Thursday, June 7, 2007

Immigration Bill Serves Washington, Not America

Reagan AG, Edwin Meese III, gives us the definitive word on the Immigration Bill that is now before Congress ("Invasive and Ineffective," WSJ June7, 2007, p.A21). Essentially, the bill smooths the way for illegals who are now in the country and places onerous administrative burdens on both US citizens and legal immigrants (of which I am one), and without a serious effort to secure the border.

What do I conclude from this? What does anyone conclude who has even the most basic understanding of economics and of human behavior in general? In effect, as soon as the bill is passed, twelve million other people will immediately understand that, when they make it across the border, they themselves can become Z-visa holders just 24 hours after securing a forged bank statement, lease, telephone bill et cetera. If our present situation is overwhelming, the one it will produce will be literally hopeless. No government bureaucracy, not even one dreamed up and funded by the glassy-eyed liberals driving Washington these days, could follow up on the tens of millions of "probationary" Z-visa holders that would need to become permanent after a more thorough investigation. DHS is already considerably backlogged with proper applicants. Translate: home free and legal.

In addition, once these illegals are legalized, half of them will lose their jobs. I have a friend in the construction industry. (No, not a rich construction company owner. He does bathrooms. But he knows lots of guys in the business.) As soon as your illegals become legal, your labor costs go up by 50% because of workman's compensation and other government mandated contributions. Regardless of what one thinks of those, a sudden and sharp increase in labor costs will mean layoffs and higher prices, which in turn will mean lower demand which in turn will mean more layoffs. Millions of unemployed foreign nationals on our soil. Problem.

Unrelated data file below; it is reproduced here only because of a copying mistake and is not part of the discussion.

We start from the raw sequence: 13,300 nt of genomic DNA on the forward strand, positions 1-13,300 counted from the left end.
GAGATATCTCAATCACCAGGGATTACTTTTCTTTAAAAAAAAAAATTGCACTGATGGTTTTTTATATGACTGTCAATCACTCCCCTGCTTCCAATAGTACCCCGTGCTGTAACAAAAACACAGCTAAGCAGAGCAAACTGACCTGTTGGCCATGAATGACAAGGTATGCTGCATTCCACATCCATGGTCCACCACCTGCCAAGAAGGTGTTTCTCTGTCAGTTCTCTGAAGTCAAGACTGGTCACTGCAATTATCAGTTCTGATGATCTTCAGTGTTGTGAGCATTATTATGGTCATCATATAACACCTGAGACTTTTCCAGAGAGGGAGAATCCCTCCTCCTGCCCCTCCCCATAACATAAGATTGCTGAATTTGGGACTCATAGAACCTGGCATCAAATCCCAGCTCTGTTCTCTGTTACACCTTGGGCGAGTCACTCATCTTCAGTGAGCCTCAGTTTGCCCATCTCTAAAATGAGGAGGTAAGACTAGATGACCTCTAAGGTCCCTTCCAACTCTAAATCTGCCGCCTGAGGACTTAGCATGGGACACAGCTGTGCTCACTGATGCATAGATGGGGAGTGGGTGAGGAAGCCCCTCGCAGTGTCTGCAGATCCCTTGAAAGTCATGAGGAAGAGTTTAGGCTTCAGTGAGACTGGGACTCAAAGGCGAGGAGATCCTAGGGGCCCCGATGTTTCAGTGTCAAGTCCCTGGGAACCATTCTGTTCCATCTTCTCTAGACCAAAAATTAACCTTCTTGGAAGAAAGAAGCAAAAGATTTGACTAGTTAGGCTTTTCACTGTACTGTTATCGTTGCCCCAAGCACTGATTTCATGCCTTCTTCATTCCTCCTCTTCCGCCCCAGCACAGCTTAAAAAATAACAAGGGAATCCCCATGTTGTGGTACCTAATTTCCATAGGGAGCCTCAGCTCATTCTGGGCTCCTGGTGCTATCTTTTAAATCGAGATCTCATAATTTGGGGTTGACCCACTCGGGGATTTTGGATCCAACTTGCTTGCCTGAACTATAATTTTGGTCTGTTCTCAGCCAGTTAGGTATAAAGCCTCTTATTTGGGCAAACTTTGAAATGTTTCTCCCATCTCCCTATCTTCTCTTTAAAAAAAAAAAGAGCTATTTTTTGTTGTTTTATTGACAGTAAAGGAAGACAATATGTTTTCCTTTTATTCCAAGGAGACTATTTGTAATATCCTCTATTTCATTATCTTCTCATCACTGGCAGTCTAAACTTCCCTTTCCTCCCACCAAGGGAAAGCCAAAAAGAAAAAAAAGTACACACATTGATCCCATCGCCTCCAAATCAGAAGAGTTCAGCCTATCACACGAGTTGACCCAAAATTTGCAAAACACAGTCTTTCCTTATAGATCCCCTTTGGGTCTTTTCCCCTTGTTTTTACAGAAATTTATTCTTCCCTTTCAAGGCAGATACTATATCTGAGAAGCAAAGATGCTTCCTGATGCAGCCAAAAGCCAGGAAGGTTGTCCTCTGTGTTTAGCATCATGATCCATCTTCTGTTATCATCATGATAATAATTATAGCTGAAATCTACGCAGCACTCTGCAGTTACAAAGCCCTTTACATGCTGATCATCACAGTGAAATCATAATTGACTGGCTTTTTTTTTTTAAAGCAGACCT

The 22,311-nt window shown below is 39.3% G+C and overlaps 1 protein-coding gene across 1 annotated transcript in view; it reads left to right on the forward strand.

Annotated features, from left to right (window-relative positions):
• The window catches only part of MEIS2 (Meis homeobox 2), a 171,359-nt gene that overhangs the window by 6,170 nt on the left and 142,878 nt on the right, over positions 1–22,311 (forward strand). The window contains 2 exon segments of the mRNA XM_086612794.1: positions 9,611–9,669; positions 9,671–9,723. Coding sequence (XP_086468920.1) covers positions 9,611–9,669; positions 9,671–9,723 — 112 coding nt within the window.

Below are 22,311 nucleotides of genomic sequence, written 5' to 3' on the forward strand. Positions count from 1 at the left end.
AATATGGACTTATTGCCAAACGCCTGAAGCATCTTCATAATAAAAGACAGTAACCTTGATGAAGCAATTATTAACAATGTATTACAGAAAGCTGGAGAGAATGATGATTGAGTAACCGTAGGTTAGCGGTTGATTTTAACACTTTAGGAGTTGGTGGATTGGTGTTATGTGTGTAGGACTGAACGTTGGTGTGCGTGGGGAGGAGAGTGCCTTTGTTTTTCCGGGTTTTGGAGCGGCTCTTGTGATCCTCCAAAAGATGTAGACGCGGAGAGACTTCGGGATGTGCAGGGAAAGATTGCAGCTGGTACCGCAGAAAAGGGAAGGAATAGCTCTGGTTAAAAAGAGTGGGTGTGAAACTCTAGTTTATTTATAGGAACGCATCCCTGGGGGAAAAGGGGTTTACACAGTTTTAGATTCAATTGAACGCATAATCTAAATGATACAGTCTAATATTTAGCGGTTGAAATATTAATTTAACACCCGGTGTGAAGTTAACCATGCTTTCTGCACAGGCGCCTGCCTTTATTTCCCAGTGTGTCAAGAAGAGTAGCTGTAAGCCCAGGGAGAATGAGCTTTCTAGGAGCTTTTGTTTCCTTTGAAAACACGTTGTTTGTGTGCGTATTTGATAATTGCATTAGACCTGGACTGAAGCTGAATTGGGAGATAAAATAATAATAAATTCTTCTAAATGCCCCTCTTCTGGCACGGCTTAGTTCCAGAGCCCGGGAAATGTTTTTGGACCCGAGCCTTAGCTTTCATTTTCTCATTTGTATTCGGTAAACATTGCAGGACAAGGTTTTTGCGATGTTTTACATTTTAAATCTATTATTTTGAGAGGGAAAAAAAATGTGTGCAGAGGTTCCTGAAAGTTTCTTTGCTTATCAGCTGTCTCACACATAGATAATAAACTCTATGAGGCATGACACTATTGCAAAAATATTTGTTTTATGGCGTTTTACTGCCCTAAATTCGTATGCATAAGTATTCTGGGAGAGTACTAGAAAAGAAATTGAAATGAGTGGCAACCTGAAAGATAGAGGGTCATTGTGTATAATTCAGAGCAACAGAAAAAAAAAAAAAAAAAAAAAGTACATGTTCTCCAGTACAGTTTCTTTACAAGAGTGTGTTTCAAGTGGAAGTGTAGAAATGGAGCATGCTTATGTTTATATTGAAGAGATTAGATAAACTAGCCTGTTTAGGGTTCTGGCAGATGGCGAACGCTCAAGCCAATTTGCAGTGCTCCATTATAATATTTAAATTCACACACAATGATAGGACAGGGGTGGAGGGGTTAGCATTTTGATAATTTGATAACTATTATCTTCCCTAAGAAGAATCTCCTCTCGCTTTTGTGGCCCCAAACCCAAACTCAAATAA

If the problems with this legislation are so obvious, why are 535 legislators and a President seriously considering it? One reason is that very few people in political office understand anything about economics and human behavior. (If this were not so, we would never have had AFDC.) The Democrats want the law because they expect that most of the legalized illegals will eventually become Democrat voters, locking the Republicans out of power for the foreseeable future. Even if they understand the unemployment that will result, even among citizens, that's good too because unemployed people vote Democrat, even if the Democrats are the ones who caused it. The President wants it because the reason that he was elected in 2004 was the significant increase in Hispanic voting for the Republican ticket. He too imagines that these legalized illegals will eventually vote for his party, though he is less justified in believing that. The Republicans in Congress are dithering between principle and pipe dreams.

So, people who carp and criticize should cough up their own solutions. Again, it is obvious.

Number one: secure the border. We are being invaded -- not by a hostile army -- but nonetheless invaded. Put up a fence and regulate traffic through the open bits. If we can drop Shock and Awe on Iraq, surely we can face down Mexico with a fence. Get it done, and fast.

Second: start identifying who is here illegally and start putting them gently on the other side of the fence. Twelve million people are a lot of people. No problem. Take twenty years to do it, if necessary. In the end you may be repatriating someone who has been here for thirty years. He can thank the Lord that he has had thirty years in America. I hope that he is saving. What if these people have children born here? Those children are American citizens. Fine. They are repatriated with their parents and when they turn 18 they can come back to the land of their birth, America. If you let parents stay because of their American-born babies, guess what? (Follow the logic of predictable human behavior.) People sneaking into the country will secure their permanent residency by having babies here. What if an illegal marries an American? Will we split up families? If you marry someone who is illegally in the country, you have implicitly agreed to follow your beloved to his or her country of origin if need be or live potentially very separate lives. Otherwise, people will sneak into the country and secure their permanent residency by marrying the first gullible Americans they can dupe into wedlock. Can't have that. (Remember AFDC?) It's tough love.